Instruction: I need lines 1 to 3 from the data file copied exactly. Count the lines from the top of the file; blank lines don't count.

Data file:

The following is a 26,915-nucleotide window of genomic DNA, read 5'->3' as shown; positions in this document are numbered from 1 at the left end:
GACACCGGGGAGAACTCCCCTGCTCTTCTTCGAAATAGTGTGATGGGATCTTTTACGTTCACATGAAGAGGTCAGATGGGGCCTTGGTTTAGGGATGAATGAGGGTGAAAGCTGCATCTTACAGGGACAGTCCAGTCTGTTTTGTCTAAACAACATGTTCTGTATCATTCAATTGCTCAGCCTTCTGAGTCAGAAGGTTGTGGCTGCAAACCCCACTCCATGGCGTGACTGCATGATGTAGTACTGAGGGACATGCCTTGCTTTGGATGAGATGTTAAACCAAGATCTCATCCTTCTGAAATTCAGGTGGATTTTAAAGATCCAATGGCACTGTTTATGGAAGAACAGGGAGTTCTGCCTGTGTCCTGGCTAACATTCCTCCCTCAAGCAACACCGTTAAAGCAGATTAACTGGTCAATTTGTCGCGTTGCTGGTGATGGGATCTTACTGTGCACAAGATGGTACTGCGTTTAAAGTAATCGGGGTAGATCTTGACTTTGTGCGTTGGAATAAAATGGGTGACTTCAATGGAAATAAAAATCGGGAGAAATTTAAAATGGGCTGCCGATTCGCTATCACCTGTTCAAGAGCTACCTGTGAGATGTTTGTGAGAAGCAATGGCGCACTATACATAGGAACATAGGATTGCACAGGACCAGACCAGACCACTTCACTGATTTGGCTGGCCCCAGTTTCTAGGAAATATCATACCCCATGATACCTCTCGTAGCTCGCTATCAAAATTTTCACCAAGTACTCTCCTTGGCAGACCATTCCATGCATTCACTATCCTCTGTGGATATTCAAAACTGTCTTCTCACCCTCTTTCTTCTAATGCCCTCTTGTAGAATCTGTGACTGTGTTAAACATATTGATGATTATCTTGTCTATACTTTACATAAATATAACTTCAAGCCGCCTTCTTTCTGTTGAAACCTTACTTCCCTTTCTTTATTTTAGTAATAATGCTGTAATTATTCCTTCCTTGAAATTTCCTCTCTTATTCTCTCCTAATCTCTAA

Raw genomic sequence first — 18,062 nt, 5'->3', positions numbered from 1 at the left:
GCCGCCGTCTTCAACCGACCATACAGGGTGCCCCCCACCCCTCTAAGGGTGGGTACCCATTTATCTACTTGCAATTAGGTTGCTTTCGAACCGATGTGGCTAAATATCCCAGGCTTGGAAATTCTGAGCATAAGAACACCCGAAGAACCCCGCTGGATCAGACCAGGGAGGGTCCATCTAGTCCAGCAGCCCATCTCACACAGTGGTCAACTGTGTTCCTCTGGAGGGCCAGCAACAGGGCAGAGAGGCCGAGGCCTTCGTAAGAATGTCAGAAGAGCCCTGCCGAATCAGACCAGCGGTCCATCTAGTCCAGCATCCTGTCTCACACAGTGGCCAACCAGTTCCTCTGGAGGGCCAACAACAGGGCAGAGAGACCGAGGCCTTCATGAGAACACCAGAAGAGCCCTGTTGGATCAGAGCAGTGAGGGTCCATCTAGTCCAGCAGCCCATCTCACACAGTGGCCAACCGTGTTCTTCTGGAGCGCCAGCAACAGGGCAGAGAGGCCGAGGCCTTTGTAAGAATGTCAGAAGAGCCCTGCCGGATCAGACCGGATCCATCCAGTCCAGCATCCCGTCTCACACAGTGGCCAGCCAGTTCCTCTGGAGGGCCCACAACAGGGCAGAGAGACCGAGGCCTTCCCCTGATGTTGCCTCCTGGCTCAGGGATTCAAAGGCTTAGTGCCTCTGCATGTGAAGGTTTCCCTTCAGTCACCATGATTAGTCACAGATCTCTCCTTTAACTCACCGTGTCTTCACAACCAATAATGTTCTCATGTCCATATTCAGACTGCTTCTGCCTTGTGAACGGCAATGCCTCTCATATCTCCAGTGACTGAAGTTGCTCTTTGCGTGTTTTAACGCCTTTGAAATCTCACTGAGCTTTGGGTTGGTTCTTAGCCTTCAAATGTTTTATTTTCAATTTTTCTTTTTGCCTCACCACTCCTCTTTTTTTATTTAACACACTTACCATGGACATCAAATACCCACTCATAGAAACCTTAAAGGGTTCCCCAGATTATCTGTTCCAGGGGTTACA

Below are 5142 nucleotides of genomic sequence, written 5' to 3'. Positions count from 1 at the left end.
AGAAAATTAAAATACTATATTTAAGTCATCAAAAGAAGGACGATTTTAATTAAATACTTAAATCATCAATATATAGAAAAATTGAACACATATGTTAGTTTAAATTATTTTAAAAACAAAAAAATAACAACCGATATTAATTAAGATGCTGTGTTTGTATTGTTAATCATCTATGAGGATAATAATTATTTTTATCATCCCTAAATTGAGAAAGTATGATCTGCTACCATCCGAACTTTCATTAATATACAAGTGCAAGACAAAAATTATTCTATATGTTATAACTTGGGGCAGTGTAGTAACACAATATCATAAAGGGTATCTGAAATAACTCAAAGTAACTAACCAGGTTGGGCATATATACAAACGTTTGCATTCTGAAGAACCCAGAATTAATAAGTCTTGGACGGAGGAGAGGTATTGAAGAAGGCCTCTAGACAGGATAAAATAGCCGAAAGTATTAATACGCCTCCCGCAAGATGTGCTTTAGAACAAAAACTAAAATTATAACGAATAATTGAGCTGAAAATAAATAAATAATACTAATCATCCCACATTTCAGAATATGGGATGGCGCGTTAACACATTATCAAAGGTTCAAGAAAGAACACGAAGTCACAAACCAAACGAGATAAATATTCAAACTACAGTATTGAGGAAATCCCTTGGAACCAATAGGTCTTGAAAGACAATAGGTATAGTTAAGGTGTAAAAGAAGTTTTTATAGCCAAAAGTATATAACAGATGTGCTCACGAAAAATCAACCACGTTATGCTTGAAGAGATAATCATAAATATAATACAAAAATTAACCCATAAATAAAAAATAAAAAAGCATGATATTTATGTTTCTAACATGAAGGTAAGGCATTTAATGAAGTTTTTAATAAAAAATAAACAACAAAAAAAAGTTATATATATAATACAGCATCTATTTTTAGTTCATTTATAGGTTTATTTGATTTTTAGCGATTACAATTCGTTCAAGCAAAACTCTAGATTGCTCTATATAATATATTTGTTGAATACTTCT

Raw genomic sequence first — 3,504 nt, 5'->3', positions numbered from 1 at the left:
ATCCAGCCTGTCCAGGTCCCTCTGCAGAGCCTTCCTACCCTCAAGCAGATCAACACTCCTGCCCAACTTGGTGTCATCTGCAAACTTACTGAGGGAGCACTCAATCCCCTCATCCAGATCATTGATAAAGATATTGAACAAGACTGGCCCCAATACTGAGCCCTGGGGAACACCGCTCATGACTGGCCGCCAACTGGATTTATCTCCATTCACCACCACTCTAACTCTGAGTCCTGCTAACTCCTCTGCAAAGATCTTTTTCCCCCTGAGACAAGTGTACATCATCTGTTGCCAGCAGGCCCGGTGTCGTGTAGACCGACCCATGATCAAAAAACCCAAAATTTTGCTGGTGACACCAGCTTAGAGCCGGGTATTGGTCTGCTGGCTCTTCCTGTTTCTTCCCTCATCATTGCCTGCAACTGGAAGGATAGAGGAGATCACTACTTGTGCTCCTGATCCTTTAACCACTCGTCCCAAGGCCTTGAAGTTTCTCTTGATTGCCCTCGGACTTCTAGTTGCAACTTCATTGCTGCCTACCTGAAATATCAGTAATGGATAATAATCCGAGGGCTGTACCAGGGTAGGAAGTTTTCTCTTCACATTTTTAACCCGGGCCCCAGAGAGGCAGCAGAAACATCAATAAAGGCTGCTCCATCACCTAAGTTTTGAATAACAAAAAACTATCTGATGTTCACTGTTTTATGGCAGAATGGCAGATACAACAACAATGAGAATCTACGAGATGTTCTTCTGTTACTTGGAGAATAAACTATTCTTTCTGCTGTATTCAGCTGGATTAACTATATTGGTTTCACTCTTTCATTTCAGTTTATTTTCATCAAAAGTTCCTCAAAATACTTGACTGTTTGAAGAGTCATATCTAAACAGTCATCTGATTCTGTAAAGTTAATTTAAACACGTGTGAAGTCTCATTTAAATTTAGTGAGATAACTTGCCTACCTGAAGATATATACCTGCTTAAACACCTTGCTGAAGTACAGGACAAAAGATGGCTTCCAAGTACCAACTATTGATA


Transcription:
The following is a 26,915-nucleotide window of genomic DNA, read 5'->3' as shown; positions in this document are numbered from 1 at the left end:
GACACCGGGGAGAACTCCCCTGCTCTTCTTCGAAATAGTGTGATGGGATCTTTTACGTTCACATGAAGAGGTCAGATGGGGCCTTGGTTTAGGGATGAATGAGGGTGAAAGCTGCATCTTACAGGGACAGTCCAGTCTGTTTTGTCTAAACAACATGTTCTGTATCATTCAATTGCTCAGCCTTCTGAGTCAGAAGGTTGTGGCTGCAAACCCCACTCCATGGCGTGACTGCATGATGTAGTACTGAGGGACATGCCTTGCTTTGGATGAGATGTTAAACCAAGATCTCATCCTTCTGAAATTCAGGTGGATTTTAAAGATCCAATGGCACTGTTTATGGAAGAACAGGGAGTTCTGCCTGTGTCCTGGCTAACATTCCTCCCTCAAGCAACACCGTTAAAGCAGATTAACTGGTCAATTTGTCGCGTTGCTGGTGATGGGATCTTACTGTGCACAAGATGGTACTGCGTTTAAAGTAATCGGGGTAGATCTTGACTTTGTGCGTTGGAATAAAATGGGTGACTTCAATGGAAATAAAAATCGGGAGAAATTTAAAATGGGCTGCCGATTCGCTATCACCTGTTCAAGAGCTACCTGTGAGATGTTTGTGAGAAGCAATGGCGCACTATACATAGGAACATAGGATTGCACAGGACCAGACCAGACCACTTCACTGATTTGGCTGGCCCCAGTTTCTAGGAAATATCATACCCCATGATACCTCTCGTAGCTCGCTATCAAAATTTTCACCAAGTACTCTCCTTGGCAGACCATTCCATGCATTCACTATCCTCTGTGGATATTCAAAACTGTCTTCTCACCCTCTTTCTTCTAATGCCCTCTTGTAGAATCTGTGACTGTGTTAAACATATTGATGATTATCTTGTCTATACTTTACATAAATATAACTTCAAGCCGCCTTCTTTCTGTTGAAACCTTACTTCCCTTTCTTTATTTTAGTAATAATGCTGTAATTATTCCTTCCTTGAAATTTCCTCTCTTATTCTCTCCTAATCTCTAA

Raw genomic sequence first — 18,062 nt, 5'->3', positions numbered from 1 at the left: